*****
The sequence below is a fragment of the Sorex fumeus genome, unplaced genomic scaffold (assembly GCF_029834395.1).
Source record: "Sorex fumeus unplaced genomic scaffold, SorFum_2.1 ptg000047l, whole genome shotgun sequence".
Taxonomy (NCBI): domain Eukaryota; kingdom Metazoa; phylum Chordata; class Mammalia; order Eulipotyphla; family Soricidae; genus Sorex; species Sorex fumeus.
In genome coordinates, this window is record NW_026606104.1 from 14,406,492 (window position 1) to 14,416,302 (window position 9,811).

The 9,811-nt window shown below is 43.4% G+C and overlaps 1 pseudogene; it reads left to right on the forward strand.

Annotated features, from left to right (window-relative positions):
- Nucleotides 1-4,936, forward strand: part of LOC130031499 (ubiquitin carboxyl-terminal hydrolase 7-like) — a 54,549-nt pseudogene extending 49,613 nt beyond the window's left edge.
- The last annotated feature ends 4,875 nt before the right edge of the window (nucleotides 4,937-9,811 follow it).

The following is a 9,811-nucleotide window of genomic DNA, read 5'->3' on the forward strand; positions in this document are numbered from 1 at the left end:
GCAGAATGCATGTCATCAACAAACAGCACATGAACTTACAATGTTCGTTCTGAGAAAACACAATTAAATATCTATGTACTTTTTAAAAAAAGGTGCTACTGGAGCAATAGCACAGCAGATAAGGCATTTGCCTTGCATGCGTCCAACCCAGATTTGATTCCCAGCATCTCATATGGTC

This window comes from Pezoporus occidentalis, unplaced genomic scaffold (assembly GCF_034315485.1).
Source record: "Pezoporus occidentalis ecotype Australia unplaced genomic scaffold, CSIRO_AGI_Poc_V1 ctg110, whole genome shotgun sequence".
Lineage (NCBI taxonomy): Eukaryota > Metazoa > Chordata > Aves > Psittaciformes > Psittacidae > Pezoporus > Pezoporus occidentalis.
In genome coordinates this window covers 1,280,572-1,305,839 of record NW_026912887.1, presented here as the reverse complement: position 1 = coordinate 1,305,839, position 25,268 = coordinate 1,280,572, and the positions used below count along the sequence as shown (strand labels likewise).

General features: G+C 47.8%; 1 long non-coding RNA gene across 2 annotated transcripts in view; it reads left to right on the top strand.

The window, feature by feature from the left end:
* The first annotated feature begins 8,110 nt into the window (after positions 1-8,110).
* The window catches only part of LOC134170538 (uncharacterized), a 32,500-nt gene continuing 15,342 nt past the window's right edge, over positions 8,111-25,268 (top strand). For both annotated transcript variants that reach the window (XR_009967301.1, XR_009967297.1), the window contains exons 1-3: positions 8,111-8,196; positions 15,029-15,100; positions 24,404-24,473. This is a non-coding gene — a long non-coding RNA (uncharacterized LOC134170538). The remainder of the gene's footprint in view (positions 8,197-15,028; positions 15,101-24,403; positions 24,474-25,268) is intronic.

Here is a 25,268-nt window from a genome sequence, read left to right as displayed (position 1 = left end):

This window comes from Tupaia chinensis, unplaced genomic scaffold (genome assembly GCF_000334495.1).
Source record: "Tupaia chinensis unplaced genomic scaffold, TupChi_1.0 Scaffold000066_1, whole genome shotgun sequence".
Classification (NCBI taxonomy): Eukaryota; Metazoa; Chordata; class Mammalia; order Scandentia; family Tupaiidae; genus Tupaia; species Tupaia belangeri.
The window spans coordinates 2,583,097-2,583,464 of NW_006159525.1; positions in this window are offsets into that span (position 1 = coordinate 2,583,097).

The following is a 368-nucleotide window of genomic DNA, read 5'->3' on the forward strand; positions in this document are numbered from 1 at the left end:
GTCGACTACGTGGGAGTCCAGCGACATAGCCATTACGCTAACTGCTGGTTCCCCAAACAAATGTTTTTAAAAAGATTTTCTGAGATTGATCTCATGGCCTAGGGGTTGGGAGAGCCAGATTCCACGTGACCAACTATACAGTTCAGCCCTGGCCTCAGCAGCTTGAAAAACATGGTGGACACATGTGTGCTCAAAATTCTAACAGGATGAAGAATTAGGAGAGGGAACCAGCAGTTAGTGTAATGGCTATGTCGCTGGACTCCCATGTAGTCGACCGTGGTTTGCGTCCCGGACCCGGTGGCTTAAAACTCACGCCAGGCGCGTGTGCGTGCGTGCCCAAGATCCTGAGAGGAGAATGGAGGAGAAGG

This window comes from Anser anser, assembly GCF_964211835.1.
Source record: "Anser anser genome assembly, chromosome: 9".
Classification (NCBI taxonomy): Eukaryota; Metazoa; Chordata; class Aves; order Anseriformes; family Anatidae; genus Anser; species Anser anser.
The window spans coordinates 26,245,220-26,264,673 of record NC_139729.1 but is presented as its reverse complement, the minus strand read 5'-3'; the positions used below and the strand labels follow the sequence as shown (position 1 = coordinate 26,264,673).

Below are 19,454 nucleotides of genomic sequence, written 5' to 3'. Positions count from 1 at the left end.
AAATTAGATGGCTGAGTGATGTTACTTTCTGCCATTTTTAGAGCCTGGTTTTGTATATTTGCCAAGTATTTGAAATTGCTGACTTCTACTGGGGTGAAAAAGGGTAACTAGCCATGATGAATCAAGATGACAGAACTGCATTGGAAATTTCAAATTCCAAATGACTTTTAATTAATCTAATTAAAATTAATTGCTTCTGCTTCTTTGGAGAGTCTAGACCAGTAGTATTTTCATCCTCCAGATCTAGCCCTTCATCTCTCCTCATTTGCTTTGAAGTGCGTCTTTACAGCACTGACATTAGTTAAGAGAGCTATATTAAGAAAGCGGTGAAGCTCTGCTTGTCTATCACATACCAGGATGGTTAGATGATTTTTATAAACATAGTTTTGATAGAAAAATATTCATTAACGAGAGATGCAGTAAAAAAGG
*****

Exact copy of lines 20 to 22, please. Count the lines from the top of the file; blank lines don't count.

This window comes from Tupaia chinensis, unplaced genomic scaffold (genome assembly GCF_000334495.1).
Source record: "Tupaia chinensis unplaced genomic scaffold, TupChi_1.0 Scaffold000066_1, whole genome shotgun sequence".
Classification (NCBI taxonomy): Eukaryota; Metazoa; Chordata; class Mammalia; order Scandentia; family Tupaiidae; genus Tupaia; species Tupaia belangeri.